City Not Backing Off On ‘the Houston 5’

By Joseph La Rue | October 17, 2014 | 11:21am EDT

As the saying goes, “Everything’s bigger in Texas.” Houston has taken that to new heights as of late by inviting Big Brother into the sanctuaries of local churches and demanding that pastors turn over their sermons, conversations, e-mails and even text messages for government inspection.

The pastors, dubbed by some as “the Houston 5,” were served subpoenas by the city’s attorneys for their sermons and private communications with their church members. These pastors were not involved in any lawsuit. They did not sue anybody, nor were they sued. The city of Houston, however, was sued – by a group of citizens who collected more than a sufficient number of signatures for a referendum petition that would place on the ballot a controversial bill passed by the city council that allows anyone to use a bathroom reserved for the opposite sex.

Even though those citizens collected more than three times the necessary signatures, the mayor and city attorney unlawfully rejected the petitions after the city secretary approved them. The city then came after, not only those citizens, but also these pastors, who have nothing to do with the lawsuit, but who had publicly opposed the bill.

The city recently issued some statements that appear to be conciliatory on the surface, and some media outlets are reporting that the city is “backing down.” So far, it is simply not true. Yes, Houston Mayor Annise Parker has described in the press revised subpoenas that will supposedly be served on the Houston pastors soon. She misses the point. The only solution to this problem is to eliminate the subpoenas, not revise them. There is no sound legal basis for them – at all.

The mayor publicly tweeted that the pastors’ sermons are “fair game” because the pastors spoke from the pulpit about the city’s bill. That is wrong in more ways than one. Under the rules of evidence, subpoenas must be tailored to uncover relevant evidence. And what pastors may have said from the pulpit – or even to others via e-mail or text messages – is not relevant to whether a sufficient number of people signed a referendum petition.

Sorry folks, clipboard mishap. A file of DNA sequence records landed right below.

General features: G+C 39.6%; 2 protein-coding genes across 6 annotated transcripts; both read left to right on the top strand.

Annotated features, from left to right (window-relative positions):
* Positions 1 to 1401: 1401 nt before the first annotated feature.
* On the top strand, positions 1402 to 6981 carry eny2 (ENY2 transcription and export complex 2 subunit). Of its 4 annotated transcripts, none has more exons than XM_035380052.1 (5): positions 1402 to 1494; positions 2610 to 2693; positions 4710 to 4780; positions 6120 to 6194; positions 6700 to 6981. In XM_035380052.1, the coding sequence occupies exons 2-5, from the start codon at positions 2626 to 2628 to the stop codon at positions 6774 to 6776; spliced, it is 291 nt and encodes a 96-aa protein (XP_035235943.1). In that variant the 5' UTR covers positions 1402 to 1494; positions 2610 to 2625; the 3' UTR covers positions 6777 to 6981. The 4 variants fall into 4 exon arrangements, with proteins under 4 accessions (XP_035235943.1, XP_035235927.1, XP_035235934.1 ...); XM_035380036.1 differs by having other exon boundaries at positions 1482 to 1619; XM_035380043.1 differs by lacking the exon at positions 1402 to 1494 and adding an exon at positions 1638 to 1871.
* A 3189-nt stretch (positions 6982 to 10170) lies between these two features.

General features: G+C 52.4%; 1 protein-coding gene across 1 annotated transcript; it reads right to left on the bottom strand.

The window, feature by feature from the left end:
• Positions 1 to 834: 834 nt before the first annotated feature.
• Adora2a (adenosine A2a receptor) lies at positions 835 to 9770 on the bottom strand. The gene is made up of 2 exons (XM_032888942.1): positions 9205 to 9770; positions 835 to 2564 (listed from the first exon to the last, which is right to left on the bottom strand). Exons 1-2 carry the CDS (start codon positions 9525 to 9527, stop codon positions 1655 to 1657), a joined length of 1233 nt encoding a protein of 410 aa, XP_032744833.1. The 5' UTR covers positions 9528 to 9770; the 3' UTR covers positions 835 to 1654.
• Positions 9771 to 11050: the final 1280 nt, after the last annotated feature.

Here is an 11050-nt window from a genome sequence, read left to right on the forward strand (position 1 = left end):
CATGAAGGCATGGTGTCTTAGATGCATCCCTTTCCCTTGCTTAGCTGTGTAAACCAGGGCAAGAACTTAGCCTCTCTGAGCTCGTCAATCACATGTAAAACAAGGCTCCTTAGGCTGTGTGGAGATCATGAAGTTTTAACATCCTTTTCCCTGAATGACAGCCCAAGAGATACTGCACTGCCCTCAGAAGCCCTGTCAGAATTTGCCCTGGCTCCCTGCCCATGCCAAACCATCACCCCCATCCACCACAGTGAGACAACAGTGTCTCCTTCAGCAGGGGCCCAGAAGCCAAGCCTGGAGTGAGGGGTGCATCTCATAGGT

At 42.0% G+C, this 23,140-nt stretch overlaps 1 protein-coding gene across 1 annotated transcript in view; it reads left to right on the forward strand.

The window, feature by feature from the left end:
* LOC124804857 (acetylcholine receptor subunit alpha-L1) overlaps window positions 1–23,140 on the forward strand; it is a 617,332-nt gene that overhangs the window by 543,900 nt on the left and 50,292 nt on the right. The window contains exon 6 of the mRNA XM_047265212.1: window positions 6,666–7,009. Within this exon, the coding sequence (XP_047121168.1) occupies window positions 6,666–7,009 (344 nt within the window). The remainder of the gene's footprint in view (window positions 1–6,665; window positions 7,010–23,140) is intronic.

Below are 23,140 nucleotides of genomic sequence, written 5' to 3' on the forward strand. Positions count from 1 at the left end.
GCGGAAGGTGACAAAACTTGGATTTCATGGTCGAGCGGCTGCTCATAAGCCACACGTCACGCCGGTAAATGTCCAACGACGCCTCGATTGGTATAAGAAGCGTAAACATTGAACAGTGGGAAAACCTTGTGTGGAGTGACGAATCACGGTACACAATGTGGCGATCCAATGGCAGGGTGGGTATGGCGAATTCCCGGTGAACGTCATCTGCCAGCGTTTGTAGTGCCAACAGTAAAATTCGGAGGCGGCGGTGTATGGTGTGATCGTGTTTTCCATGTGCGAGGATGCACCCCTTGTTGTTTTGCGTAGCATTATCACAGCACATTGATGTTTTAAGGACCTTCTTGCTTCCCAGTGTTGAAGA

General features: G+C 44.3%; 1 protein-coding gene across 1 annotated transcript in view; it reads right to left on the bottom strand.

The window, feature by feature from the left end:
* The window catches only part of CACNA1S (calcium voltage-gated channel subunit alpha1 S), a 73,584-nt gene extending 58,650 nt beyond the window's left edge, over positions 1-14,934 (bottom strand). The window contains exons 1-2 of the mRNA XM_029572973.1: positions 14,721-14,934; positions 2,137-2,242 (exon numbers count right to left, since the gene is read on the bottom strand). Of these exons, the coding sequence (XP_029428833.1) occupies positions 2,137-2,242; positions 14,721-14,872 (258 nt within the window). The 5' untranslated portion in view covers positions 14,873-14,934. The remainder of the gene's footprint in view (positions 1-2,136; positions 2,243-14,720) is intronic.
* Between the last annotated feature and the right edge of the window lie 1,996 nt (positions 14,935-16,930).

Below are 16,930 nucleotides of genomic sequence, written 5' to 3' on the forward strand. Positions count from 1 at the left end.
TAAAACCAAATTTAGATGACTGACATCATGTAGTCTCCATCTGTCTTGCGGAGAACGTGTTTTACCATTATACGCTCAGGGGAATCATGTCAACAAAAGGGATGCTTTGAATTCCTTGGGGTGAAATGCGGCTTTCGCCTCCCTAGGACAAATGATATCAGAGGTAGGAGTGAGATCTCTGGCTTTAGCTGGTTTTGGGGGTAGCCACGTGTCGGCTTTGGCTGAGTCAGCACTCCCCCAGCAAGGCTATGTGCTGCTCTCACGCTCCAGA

Contrary to what the mayor has publicly stated, the problem with the subpoenas is not “one word,” that is, “sermons.” The problem is far bigger. In addition to sermons, the subpoenas seek the pastors’ communications on various moral and social issues. The subpoenas may also force the pastors to turn over the financial information of their church members and the churches the pastors serve. So, even if the city were to say that the pastors do not have to turn over their sermons, that would not at all resolve the problem. None of these other communications and financial data have anything to do with whether a sufficient number of people signed the petition to place the city’s “bathroom bill” on the ballot.

Taking a step back, though, the city has not yet said that it does not want the pastors’ sermons. Rather, now the mayor says “the goal of the subpoenas” is “to find out if there were specific instructions given on how the petitions should be filled out.” So, the city apparently wants sermons or any other communications related to instructions pastors provided for gathering signatures to oppose the city’s bill. But again, the only issue in the lawsuit is whether enough people signed the petitions. The city does not need – nor can it legitimately ask for – sermons, e-mails, text messages and other communications of pastors, who are not even involved in the lawsuit to figure that out. It only needs to count the signatures on the petitions.

If the city really wants to “back down,” it needs to stop going after these pastors immediately. They have merely voiced their opinion on a law they believe to be unjust. And for engaging in that most quintessential and protected American freedom, their government is targeting them. The city should right this wrong and leave “the Houston 5” alone.

Joseph La Rue is legal counsel with Alliance Defending Freedom, which represents pastors subpoenaed by the city of Houston in Woodfill v. Parker.

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